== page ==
The progress notes indicate that following x-ray report a further examination of the chest disclosed a souffle in the supraclavicular fosse on both sides and a systolic murmur at the base transmitted to the axilla and left side of the chest. The pressure is recorded as 165/110 but was
The hypertension in the upper extremity, the exaggerated pulsations in the neck vessels, the souffle noted over the collateral arteries and the left-sided cardiac hypertrophy are all further supporting evidence of coarctation.
H.H., a white male army recruit, age 36, from rural Alberta had a chest film taken on February 8, 1941, as a routine part of his medical examination before enlistment (Figs. 7 and 8).
The transverse diameter of the heart was 15.0 cm. as compared with a transverse diameter of the chest of 29.8 em. The x-ray report read: ‘‘The lungs are clear. Many of the ribs show areas of pressure erosion on their inferior aspects. Radiologically this is characteristic of the findings seen in coarctation of the aorta, the pressure defects being due to enlargement of the intercostal
taken only in the arm.
This patient made an uneventful recovery from his pneumonia and was discharged in 23 days with no symptoms. Dr. Keillor was kind enough to send the patient to my office for a recheck film. This showed the same rib defects and satisfactory resolution of the bronchopneumonia previously present.
Comment. — This appears to be a case of coarctation detected during routine x-ray chest examination, the diagnosis being made on the pathognomonic finding of pressure defects in the inferior surfaces of some of the ribs. The symptoms that brought him under medical attention were due to a bronchopneumonia and when this resolved he had no other complaints. The history of pain in his chest some weeks before admission may or may not have been related to the coarctation. If so, pain had disappeared before he was admitted and was not present at a time when his cardiac reserve should have suffered from toxemia and anoxemic secondary to the bronchopneumonia.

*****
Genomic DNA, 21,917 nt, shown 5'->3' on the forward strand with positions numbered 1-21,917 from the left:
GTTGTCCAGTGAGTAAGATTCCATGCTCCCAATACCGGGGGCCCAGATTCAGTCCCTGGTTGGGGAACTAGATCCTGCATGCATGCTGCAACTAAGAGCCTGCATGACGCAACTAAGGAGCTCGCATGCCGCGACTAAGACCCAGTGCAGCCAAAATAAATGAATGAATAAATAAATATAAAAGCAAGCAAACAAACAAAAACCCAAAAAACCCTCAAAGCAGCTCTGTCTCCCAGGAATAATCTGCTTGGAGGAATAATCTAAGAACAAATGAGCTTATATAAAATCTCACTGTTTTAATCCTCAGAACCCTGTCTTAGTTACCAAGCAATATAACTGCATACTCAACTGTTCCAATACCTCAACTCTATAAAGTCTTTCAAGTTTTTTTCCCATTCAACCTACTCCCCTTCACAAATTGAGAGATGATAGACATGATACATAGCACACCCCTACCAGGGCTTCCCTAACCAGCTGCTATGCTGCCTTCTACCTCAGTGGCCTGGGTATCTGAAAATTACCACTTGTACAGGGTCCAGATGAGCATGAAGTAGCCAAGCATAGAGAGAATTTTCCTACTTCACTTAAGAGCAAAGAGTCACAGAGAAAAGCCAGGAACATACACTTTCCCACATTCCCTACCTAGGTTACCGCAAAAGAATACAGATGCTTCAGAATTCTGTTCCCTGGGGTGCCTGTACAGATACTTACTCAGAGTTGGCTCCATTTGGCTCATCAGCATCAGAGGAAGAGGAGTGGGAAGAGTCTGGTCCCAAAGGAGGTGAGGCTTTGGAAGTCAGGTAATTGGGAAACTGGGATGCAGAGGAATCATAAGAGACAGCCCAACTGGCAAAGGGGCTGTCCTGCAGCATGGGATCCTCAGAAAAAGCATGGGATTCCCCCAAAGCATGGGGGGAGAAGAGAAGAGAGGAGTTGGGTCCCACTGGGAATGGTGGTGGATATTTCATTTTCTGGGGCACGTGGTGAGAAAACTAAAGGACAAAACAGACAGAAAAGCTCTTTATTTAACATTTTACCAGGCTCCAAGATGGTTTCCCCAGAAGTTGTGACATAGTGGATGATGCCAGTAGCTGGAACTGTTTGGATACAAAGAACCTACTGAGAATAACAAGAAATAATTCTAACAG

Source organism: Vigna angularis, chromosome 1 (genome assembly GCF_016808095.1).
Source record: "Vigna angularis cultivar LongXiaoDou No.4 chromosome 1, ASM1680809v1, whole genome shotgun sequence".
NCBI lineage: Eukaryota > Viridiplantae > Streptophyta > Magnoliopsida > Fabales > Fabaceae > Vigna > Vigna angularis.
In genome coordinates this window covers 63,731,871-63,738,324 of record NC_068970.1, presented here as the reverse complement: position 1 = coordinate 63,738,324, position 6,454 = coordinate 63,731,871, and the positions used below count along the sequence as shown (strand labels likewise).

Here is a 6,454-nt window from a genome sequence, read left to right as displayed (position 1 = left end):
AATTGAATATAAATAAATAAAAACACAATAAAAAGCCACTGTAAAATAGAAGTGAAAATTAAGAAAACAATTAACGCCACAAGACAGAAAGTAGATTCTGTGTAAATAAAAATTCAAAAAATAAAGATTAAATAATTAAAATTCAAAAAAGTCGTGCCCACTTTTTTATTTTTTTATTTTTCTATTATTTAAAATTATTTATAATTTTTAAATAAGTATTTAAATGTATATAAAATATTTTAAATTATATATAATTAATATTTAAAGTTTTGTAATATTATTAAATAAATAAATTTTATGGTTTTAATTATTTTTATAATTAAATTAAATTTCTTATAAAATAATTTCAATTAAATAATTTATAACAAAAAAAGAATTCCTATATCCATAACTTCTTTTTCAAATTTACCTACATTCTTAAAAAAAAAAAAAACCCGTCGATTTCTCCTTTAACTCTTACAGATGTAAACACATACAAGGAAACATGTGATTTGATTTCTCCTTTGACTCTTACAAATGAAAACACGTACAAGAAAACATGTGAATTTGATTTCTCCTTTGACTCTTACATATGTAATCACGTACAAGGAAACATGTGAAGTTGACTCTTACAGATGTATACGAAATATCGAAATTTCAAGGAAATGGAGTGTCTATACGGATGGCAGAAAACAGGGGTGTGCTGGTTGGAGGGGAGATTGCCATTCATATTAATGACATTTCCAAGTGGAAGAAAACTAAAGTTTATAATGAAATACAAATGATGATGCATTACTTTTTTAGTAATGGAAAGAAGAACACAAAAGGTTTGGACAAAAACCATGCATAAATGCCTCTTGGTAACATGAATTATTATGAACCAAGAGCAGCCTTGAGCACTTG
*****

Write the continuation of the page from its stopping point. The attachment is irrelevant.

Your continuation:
arteries. The cardiac enlargement is presumably secondary to the hypertension present in this condition.
Fig. 5.— Radiograph of the chest, Case 1.
Fig. 6. — More detailed view of Fig. 5 to show rib defects. Radiograph of the chest, Case 2. Rosler’s sign also can be seen in ribs. Fig. 8. — More detailed view of Fig. 7 to show rib defects.
Note rib notchings.
The prospective recruit was examined by Lt.-Col. Walter H. Scott, the medical consultant for the Edmonton district, and I am indebted to him for the following copy of his notes: ‘‘No history of illness. Has done hard work all his life making ties. Examination shows forcible pulsations visible and palpable in neck and arms. Whole neck pulsates. Cardiac enlargement. Systolic murmur at all valves but faint at apex, tricuspid and aorta, and long and louder at pulmonic cartilage. Blood pressure: left arm 185/100; left leg 120/100; right arm 200/120; right leg 115/100. Systolic murmur well heard at apices of both lungs posteriorly. Summary. Coarctation of the aorta. Unfit.’’